Add the sage, chili and puree and turn the ingredients over in the pan until well covered. Add the husks and a few tablespoons of stock. Cover the pot tightly and leave to cook over slow heat. Check in 20 minutes for moisture and add salt and pepper. Cook for about 60 minutes or until the meat is tender, adding stock only if necessary. The dish should not be soupy.
Serve with polenta or rice to soak up all the lovely sauce, or enjoy with crusty home made bread and a glass of home made red wine.
Combining my experience in animal nutrition and husbandry with extensive reading regarding the latest nutritional developments I am now manufacturing feeds that are very advanced in approach. These feeds benefit high performing quails as well as all other wild birds. My birds are performing so well on these feeds that I have included these formulas in all the feeds I offer for sale.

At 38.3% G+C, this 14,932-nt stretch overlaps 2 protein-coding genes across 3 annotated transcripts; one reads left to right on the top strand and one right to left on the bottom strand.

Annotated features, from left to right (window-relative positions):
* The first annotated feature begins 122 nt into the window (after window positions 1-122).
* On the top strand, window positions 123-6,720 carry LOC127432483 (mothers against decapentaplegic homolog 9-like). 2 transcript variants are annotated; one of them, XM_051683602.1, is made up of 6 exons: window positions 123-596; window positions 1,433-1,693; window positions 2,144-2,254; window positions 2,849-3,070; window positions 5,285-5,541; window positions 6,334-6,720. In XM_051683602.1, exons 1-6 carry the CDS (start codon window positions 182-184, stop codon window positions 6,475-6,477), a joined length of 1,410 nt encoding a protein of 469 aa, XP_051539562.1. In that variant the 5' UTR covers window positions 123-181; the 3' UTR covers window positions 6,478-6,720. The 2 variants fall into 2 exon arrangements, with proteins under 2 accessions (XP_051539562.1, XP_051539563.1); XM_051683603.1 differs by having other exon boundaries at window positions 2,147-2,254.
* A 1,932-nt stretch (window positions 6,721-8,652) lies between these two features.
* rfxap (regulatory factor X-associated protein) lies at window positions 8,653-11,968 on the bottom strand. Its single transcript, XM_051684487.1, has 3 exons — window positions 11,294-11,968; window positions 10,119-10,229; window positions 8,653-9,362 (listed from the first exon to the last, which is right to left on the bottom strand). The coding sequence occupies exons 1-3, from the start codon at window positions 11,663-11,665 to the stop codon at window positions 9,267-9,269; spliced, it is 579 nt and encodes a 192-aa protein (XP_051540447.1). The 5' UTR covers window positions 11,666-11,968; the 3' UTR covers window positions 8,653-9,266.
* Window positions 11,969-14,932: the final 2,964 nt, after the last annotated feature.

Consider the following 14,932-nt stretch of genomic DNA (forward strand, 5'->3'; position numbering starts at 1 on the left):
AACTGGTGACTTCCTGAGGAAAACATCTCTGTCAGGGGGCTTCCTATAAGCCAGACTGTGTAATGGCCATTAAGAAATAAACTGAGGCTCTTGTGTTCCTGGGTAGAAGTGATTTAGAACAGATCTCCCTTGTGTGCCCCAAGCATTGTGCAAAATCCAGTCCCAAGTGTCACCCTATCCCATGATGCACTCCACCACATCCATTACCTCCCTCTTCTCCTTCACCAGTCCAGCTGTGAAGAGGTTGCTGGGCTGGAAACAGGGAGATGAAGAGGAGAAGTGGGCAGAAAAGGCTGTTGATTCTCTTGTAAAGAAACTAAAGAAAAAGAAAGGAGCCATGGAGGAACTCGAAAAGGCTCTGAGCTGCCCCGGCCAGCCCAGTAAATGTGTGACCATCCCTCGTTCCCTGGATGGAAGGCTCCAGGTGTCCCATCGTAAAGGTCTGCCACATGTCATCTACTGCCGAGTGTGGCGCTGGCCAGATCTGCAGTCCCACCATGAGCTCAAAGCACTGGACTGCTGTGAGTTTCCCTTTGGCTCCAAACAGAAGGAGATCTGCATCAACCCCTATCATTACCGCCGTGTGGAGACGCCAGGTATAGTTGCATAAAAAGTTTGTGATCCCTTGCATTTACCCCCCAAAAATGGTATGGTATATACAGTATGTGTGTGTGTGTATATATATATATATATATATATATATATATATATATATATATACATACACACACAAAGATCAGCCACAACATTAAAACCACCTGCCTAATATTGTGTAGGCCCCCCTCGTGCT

My strategy is to maximise digestibility using the simplest and best combination of materials and feed additives. I also utilise proven probiotics / prebiotics to stimulate and enhance the naïve gut, creating a favourable environment for good gut flora to proliferate and keep cell junctions tight. The rations also assist gut enterocytes with function and repair, while there are some elements in the feeds that help the modulation of immune responses.